Kievan Rus'

Kievan Rus'

Рѹсь (Old East Slavic)
882–1240
Realm of Kievan Rus' at its height (with dependent lands)
Realm of Kievan Rus' at its height
(with dependent lands)
CapitalKiev
Common languagesOld East Slavic
Religion
GovernmentMonarchy
Grand Prince of Kiev 
• 882–912
Oleg the Seer
• 980–1015
Vladimir the Great
• 1019–1054
Yaroslav the Wise
• 1236–40
Saint Michael of Chernigov
LegislatureVeche, Prince Council
History 
• Established
882
• Conquest of Khazar Khaganate
965–969
c. 988
early 11th century
1240
Area
1000[1]1,330,000 km2 (510,000 sq mi)
Population
• 1000[1]
5,400,000
CurrencyGrivna
Preceded by
Succeeded by
Rus' Khaganate
Novgorod Slavs
Krivichs
Chud
Volga Finns
Dregoviches
Radimichs
Polans (eastern)
Severians
Drevlians
Vyatichi
Volhynians
White Croatia
Tivertsi
Ulichs
Principality of Kiev
Novgorod Republic
Principality of Chernigov
Principality of Pereyaslavl
Vladimir-Suzdal
Principality of Volhynia
Principality of Halych
Principality of Polotsk
Principality of Smolensk
Principality of Ryazan

Kievan Rus' (Old East Slavic: Рѹсь (Rus' ), Рѹсьскаѧ землѧ (Rus'skaya zemlya); Latin: Rus(s)ia, Ruscia, Ruzzia, Rut(h)enia[2][3]) was a loose federation[4] of East Slavic and Finnic peoples in Europe from the late 9th to the mid-13th century,[5] under the reign of the Varangian Rurik dynasty.[5] The modern nations of Belarus, Russia, and Ukraine all claim Kievan Rus' as their cultural ancestors,[6] with Belarus and Russia deriving their names from it.

At its greatest extent, in the mid-11th century, it stretched from the White Sea in the north to the Black Sea in the south and from the headwaters of the Vistula in the west to the Taman Peninsula in the east,[7][8] uniting the majority of East Slavic tribes.[4]

According to Russian historiography, the first ruler to start uniting East Slavic lands into what has become known as Kievan Rus' was Prince Oleg (882–912). He extended his control from Novgorod south along the Dnieper river valley to protect trade from Khazar incursions from the east,[4] and he moved his capital to the more strategic Kiev. Sviatoslav I (died 972) achieved the first major expansion of Kievan Rus' territorial control, fighting a war of conquest against the Khazars. Vladimir the Great (980–1015) introduced Christianity with his own baptism and, by decree, extended it to all inhabitants of Kiev and beyond. Kievan Rus' reached its greatest extent under Yaroslav the Wise (1019–1054); his sons assembled and issued its first written legal code, the Rus' Justice, shortly after his death.[9]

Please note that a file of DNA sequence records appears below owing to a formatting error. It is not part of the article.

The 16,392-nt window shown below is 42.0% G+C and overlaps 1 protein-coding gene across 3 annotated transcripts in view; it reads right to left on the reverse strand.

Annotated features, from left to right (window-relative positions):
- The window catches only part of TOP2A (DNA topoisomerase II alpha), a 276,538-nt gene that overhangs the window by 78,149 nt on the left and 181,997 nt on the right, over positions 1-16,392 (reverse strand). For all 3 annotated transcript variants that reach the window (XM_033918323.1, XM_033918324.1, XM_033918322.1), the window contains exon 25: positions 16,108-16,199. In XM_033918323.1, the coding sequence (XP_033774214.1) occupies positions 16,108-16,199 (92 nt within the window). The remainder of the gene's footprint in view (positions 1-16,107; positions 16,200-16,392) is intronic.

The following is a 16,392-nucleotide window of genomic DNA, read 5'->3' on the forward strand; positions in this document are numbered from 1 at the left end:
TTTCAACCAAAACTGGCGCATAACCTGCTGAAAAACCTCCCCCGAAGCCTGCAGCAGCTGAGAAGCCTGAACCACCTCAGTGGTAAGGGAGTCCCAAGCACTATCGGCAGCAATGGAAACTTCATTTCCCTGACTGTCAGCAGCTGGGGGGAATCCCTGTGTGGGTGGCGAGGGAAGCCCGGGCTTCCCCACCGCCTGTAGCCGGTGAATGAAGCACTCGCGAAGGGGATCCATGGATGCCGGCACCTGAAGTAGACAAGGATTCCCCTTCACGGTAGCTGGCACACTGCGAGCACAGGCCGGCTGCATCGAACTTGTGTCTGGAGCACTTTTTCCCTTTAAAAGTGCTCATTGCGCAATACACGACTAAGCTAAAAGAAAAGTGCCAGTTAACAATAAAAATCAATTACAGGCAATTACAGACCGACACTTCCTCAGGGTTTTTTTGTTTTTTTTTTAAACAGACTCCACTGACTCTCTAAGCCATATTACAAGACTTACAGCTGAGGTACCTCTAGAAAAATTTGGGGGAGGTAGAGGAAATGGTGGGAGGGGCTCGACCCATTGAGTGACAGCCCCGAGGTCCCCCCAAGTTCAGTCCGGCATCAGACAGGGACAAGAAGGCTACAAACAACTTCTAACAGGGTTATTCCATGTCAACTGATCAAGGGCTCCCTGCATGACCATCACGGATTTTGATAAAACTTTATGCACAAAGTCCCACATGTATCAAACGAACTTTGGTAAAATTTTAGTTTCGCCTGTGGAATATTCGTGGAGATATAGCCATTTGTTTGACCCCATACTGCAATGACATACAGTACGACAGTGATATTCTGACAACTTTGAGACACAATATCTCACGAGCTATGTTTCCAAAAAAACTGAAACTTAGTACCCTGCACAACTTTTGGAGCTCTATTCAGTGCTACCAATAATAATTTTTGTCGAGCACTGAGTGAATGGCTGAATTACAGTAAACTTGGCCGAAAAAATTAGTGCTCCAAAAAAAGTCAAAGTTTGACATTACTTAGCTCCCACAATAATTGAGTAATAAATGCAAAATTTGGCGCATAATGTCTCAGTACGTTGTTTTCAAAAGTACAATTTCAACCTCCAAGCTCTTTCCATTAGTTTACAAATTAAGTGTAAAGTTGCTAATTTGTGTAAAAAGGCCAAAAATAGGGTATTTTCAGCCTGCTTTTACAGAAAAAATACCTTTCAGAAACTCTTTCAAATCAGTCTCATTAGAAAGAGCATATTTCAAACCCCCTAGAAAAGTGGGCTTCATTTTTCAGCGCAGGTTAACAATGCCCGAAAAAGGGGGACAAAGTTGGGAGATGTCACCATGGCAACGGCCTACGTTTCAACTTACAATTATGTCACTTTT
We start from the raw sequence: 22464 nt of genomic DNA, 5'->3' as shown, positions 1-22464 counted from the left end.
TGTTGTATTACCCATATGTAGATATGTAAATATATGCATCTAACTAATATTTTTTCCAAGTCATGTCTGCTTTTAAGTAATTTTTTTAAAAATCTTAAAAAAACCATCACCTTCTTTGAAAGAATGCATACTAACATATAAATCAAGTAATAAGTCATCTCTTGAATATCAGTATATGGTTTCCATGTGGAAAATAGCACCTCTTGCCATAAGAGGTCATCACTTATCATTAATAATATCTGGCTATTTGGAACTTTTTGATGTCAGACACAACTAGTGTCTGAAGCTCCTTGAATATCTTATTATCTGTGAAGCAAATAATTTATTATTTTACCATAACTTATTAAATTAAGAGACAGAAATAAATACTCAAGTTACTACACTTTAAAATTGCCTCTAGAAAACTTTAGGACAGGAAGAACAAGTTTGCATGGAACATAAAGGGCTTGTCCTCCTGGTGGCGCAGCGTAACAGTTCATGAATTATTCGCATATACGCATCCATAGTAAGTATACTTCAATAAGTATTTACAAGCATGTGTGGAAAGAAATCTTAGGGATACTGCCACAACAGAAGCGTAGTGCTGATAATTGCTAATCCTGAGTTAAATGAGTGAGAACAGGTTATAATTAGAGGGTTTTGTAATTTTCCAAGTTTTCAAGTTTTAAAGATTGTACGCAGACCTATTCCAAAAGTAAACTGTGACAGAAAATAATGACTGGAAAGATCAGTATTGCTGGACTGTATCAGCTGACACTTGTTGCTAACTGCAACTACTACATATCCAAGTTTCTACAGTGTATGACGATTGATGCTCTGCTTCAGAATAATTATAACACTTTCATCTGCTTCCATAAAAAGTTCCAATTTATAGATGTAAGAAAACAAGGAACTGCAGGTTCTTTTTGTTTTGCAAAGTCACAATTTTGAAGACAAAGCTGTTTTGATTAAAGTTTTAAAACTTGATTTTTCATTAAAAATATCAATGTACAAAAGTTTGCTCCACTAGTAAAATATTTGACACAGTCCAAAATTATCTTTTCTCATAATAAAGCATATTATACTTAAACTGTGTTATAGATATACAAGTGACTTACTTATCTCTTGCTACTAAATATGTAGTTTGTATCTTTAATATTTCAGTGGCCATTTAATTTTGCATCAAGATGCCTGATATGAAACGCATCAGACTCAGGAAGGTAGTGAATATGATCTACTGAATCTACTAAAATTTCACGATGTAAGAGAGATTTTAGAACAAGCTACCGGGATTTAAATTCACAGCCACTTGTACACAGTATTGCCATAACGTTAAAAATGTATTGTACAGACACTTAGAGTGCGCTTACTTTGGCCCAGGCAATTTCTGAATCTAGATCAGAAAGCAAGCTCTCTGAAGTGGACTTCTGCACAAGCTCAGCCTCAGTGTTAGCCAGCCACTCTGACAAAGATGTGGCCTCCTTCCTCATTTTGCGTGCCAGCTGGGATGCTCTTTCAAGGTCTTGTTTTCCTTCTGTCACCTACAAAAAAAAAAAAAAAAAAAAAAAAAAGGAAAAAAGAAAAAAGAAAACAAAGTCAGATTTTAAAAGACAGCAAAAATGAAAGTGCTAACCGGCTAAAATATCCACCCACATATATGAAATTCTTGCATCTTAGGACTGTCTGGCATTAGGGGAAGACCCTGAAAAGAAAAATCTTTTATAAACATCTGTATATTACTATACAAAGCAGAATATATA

The state declined beginning in the late 11th century and during the 12th century, disintegrating into various rival regional powers.[10] It was further weakened by economic factors, such as the collapse of Rus' commercial ties to the Byzantine Empire due to the decline of Constantinople[11] and the accompanying diminution of trade routes through its territory. The state finally fell to the Mongol invasion of the 1240s.

Name

During its existence, Kievan Rus' was known as the "land of the Rus'" (Old East Slavic: Рѹ́сьскаѧ землѧ, from the ethnonym Рѹ́сь; Greek: Ῥῶς; Arabic: الروسal-Rūs), in Greek as Ῥωσία, in Old French as Russie, Rossie, in Latin as Russia (with local German spelling variants Ruscia and Ruzzia), and from the 12th century also Ruthenia.[2] Various etymologies have been proposed, including Ruotsi, the Finnish designation for Sweden, and Ros, a tribe from the middle Dnieper valley region.[12] In the Norse sources, the sagas, the principality is called Garðariki, and the peoples, according to Snorre Sturlason, are called Suiones, the confederation of Great Sviþjoð (Þjoð means people in Norse; cf. etymology of Sweden) were made up of the peoples along the Dniepr called Tanais that separated Asia and Europe (called Enea by Snorri Sturluson), all the way to the Baltics and Scandinavia.[13]

The term Kievan Rus' (Ки́евская Русь Kievskaya Rus’) was coined in the 19th century in Russian historiography to refer to the period when the centre was in Kiev.[14] In English, the term was introduced in the early 20th century, when it was found in the 1913 English translation of Vasily Klyuchevsky's A History of Russia,[15] to distinguish the early polity from successor states, which were also named Rus. Later, the Russian term was rendered into Belarusian and Ukrainian as Кіеўская Русь (Kijeŭskaja Rus’) and Ки́ївська Русь (Kyivs'ka Rus’), respectively.